SEARCHING FOR MY OWN POT OF GOLD?

As we clambered up a very narrow shaft, supported by all four extremities, I thought nothing about Cerro Rico as "Rich Mountain" but rather as "Death Mountain". Cerro Muerte, why not? With all those who died in the mines since the Spanish times up till now, lives are really being lost faster than the rate at which any ore is being harvested.

16 comments:

  1. i believe everything has risks but
    mining is definitely on top of my list of life-threatening jobs.

    you're a daredevil to go through all those pits.
    amazing!

    ReplyDelete
  2. Child labor? Chewing leaves to numb them from hunger and thirst? Ohno, this practice still exist. Death mountain undeniably. What a sad fact. Thanks for sharing this story.

    Love the first photo.

    ReplyDelete
  3. bilib ako sayo---nakapunta ka narin pala sa Bolovia.and it's true, miners are one of the most oppressed workers in the world, because they work in such poor conditions without the world knowing coz they are deep under the earth as if digging their burials. the accident in Chile opened the eyes of the world---and I hope, that's something that should never be forgotten. ngapala, if you buy that dynamite thing and you cant even pack it in your suitcase when you leave, what do you do with it then? hahaha

    ReplyDelete
  4. Docgelo,
    will I do it again? NOT in that mine Doc! it was quite scary.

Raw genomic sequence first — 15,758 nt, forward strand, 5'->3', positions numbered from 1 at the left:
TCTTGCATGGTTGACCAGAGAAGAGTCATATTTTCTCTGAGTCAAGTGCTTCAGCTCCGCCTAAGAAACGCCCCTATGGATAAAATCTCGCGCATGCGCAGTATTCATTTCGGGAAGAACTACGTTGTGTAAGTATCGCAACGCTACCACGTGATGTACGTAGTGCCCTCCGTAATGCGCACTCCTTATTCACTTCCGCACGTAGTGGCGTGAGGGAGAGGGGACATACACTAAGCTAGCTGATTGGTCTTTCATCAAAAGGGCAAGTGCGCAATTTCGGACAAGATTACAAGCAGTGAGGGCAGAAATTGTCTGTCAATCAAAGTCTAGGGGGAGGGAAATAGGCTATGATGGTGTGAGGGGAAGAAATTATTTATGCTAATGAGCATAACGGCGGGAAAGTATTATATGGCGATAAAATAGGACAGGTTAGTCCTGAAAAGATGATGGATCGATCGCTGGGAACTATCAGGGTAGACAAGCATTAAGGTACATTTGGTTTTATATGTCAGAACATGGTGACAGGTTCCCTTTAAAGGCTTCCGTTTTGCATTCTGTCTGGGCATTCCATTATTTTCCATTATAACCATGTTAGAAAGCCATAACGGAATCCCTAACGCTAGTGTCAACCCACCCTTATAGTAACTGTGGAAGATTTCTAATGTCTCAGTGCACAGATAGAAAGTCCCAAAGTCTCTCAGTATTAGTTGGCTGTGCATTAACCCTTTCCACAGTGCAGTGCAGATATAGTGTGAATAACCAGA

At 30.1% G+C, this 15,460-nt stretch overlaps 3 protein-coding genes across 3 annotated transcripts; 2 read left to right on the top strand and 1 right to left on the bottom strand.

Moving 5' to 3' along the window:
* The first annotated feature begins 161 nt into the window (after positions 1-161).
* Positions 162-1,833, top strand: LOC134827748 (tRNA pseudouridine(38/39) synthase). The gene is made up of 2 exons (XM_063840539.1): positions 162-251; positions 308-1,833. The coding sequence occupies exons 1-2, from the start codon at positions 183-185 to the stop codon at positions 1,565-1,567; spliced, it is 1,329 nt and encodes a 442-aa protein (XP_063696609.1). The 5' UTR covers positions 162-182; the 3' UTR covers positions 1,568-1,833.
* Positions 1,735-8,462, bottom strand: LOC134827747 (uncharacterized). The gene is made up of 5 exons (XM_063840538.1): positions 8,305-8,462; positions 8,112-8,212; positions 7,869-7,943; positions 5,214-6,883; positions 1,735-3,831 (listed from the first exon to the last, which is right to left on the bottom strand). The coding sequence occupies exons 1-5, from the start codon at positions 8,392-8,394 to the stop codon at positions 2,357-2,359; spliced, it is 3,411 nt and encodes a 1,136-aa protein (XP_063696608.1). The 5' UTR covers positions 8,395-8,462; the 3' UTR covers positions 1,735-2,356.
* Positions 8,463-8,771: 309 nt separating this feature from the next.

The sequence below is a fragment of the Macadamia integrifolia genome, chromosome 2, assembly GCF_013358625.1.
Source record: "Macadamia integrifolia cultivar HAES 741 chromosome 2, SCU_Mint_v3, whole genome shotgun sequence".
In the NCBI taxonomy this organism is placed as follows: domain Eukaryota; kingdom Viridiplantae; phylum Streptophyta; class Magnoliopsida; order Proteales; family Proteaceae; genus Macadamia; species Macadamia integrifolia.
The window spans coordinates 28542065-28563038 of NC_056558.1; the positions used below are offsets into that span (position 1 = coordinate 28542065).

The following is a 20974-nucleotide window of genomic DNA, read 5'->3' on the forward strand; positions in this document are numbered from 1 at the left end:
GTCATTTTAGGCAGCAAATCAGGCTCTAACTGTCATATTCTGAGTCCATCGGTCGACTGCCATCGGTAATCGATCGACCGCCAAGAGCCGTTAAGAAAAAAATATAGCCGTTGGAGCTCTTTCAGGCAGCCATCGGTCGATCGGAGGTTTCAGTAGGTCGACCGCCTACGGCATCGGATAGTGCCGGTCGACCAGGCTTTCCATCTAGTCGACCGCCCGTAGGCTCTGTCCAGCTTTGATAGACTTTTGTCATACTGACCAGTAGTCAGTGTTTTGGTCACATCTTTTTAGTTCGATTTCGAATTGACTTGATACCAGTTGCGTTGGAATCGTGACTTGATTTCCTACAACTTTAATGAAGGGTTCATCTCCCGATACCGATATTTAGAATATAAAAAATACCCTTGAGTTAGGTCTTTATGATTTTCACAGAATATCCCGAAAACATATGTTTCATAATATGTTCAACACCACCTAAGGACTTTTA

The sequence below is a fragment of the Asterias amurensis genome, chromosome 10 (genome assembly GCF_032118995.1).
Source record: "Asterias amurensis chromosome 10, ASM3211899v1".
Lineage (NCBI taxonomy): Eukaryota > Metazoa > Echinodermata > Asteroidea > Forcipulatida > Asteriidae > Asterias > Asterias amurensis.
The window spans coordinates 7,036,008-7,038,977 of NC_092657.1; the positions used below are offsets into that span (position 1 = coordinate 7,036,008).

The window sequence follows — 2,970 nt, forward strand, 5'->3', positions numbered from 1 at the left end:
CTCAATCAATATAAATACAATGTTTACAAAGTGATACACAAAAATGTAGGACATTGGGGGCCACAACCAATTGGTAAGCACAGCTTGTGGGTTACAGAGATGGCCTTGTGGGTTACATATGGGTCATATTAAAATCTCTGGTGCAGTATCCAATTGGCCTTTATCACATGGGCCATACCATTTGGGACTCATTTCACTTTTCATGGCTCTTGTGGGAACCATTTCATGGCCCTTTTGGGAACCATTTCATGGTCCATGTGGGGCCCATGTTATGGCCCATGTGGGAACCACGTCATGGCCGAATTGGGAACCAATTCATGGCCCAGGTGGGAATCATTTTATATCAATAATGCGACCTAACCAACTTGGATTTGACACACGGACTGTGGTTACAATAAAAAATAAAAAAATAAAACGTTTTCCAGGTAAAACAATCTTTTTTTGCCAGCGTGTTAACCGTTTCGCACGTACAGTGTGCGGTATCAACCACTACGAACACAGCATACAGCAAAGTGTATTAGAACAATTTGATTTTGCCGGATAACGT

Rizalenio,
    it's sad that there's no regulation on child labor in Bolivia's dangerous mines. shocking but true.

    Pusang kalye,
    Bolivia is South America's poorest country yet it also is one of those beauties with a rugged charm - I'd like to go back there someday kasi di ko nagawa ang mag-bike along "The World's Most Dangerous Highway". Yung dynamite naman, for sure iiwan ko na lang sa mga minero - sa airport pa lang huli na ako. lol!

    ReplyDelete
  5. astig! i also want mining sites. im looking forward to visiting the one in baguio.

    ReplyDelete
  6. Nice pare,kakaibang experience yan. Sa Baguio meron din mining site na ginawang tourist spot... di ba dong ho?

    ReplyDelete
  7. this is so much fun. i visited a gold mine here in cali but aside from strapping the helmet, it was nothing but a touristy tour, nothing like getting your hands dirty.

    ReplyDelete
  8. damn i am not sure if i would dare to visit the mining side or they have such tour after that incident in chile and ecuador... anyway i planned to visit boliva end of the year =p